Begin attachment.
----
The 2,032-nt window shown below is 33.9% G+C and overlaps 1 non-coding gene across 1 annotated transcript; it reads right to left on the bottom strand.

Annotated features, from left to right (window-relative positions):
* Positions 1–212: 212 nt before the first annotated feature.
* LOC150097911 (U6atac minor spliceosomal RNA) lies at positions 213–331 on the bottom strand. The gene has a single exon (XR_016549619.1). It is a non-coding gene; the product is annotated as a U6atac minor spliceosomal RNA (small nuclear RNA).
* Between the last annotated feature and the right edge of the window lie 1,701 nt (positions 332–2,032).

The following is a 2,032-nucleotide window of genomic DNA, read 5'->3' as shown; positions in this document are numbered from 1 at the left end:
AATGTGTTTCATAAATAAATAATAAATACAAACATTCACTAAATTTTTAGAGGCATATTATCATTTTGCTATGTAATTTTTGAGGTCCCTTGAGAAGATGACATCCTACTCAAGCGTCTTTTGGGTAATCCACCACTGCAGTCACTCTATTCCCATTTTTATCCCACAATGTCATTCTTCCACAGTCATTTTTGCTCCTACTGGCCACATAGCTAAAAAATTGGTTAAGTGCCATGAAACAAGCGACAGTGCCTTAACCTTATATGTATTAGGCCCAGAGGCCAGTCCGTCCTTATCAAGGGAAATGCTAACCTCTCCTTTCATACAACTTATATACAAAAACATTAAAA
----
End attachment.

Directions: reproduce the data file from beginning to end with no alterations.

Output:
The 2,032-nt window shown below is 33.9% G+C and overlaps 1 non-coding gene across 1 annotated transcript; it reads right to left on the bottom strand.

Annotated features, from left to right (window-relative positions):
* Positions 1–212: 212 nt before the first annotated feature.
* LOC150097911 (U6atac minor spliceosomal RNA) lies at positions 213–331 on the bottom strand. The gene has a single exon (XR_016549619.1). It is a non-coding gene; the product is annotated as a U6atac minor spliceosomal RNA (small nuclear RNA).
* Between the last annotated feature and the right edge of the window lie 1,701 nt (positions 332–2,032).

The following is a 2,032-nucleotide window of genomic DNA, read 5'->3' as shown; positions in this document are numbered from 1 at the left end:
AATGTGTTTCATAAATAAATAATAAATACAAACATTCACTAAATTTTTAGAGGCATATTATCATTTTGCTATGTAATTTTTGAGGTCCCTTGAGAAGATGACATCCTACTCAAGCGTCTTTTGGGTAATCCACCACTGCAGTCACTCTATTCCCATTTTTATCCCACAATGTCATTCTTCCACAGTCATTTTTGCTCCTACTGGCCACATAGCTAAAAAATTGGTTAAGTGCCATGAAACAAGCGACAGTGCCTTAACCTTATATGTATTAGGCCCAGAGGCCAGTCCGTCCTTATCAAGGGAAATGCTAACCTCTCCTTTCATACAACTTATATACAAAAACATTAAAA